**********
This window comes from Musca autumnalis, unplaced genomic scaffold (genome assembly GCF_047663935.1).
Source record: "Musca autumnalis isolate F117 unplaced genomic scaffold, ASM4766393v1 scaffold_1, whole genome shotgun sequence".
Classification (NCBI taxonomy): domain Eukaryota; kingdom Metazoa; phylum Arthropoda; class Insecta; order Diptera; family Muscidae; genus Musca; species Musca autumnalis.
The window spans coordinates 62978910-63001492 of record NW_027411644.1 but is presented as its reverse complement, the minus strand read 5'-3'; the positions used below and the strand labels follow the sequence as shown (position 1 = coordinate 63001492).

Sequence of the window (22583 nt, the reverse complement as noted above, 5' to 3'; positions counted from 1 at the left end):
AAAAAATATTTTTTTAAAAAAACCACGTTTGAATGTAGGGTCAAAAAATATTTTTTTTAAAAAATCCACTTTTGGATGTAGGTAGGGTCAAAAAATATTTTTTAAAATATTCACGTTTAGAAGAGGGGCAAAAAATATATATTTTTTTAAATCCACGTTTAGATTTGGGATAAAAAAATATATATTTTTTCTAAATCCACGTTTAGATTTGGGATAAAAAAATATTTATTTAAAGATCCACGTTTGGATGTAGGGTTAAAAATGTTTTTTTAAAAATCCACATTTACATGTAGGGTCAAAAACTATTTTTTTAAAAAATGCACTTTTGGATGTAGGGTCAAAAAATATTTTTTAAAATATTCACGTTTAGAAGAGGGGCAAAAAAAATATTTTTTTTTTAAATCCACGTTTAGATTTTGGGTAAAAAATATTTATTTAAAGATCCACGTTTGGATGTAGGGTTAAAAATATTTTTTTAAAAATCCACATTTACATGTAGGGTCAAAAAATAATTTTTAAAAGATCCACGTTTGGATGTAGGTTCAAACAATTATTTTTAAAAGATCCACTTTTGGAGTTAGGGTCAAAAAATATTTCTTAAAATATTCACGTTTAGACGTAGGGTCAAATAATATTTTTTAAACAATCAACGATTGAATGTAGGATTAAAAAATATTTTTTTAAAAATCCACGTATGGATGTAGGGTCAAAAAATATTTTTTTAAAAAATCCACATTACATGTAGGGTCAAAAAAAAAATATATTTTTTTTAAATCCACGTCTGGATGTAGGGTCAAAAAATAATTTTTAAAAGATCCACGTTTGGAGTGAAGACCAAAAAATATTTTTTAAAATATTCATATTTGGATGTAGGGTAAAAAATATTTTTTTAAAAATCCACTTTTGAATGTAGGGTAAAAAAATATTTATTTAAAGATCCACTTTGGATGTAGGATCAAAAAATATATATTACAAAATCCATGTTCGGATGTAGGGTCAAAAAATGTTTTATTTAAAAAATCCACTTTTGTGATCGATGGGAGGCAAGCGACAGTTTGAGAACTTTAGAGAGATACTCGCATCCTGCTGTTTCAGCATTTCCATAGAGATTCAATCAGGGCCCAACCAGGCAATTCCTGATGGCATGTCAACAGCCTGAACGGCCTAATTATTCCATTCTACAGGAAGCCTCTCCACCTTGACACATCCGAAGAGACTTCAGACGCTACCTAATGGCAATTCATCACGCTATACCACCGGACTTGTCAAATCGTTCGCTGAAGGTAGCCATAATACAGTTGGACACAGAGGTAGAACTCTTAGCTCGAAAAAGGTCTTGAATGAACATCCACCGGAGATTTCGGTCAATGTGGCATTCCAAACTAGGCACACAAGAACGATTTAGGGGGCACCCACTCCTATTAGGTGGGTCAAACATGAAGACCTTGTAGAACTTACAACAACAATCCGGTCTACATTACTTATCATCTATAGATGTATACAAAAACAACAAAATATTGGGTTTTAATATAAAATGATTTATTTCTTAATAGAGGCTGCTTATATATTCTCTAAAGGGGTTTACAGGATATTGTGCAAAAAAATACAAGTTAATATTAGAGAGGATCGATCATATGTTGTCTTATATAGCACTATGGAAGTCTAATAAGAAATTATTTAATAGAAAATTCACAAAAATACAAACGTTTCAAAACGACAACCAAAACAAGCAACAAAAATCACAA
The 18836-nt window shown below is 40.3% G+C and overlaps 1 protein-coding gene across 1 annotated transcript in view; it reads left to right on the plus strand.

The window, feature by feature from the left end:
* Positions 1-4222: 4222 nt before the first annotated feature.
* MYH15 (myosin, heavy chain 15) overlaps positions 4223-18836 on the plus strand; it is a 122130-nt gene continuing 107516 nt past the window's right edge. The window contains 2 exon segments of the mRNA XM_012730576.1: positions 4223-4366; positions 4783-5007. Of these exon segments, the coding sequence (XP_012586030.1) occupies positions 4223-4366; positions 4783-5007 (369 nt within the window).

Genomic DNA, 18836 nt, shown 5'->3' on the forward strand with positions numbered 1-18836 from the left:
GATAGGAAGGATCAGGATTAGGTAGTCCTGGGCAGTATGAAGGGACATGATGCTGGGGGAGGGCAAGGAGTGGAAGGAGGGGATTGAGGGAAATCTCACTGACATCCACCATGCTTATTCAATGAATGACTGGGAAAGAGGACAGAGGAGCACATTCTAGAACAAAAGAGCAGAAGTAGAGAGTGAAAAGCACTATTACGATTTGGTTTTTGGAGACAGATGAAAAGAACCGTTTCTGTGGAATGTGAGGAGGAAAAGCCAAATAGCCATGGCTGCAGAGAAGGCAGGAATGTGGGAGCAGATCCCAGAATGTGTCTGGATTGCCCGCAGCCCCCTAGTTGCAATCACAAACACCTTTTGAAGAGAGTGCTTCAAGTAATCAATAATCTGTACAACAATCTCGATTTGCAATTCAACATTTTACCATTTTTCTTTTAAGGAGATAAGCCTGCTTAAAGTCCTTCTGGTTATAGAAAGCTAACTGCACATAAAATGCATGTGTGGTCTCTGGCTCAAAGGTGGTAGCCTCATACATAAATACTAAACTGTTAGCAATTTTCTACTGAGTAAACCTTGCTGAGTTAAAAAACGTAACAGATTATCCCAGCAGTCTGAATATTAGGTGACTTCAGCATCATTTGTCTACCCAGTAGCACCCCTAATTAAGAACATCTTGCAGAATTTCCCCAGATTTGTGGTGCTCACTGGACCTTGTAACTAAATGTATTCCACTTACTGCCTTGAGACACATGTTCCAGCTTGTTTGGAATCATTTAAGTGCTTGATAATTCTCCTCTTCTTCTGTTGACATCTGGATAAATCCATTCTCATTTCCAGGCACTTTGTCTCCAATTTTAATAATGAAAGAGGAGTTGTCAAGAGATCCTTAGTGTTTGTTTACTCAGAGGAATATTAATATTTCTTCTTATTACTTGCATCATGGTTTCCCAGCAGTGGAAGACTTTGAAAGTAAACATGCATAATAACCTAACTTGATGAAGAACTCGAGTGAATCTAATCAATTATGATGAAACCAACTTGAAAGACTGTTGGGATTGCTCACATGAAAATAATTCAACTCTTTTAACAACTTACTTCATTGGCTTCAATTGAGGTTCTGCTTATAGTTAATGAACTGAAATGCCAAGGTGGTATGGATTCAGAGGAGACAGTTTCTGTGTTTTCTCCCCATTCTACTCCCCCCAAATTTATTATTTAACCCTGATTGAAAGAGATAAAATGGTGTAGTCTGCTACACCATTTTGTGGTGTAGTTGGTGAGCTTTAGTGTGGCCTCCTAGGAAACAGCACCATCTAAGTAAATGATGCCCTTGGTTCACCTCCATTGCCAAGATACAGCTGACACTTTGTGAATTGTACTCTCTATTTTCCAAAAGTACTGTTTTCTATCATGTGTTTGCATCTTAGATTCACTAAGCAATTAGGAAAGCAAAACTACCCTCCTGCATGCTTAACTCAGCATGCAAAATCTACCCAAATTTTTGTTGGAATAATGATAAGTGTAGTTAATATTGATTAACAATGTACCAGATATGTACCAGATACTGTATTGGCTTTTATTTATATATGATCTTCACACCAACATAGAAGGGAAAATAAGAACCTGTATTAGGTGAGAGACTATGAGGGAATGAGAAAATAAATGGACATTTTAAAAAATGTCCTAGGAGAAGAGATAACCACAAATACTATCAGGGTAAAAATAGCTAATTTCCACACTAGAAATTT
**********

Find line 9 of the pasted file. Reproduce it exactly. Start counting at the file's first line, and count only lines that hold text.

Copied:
* Positions 1-4222: 4222 nt before the first annotated feature.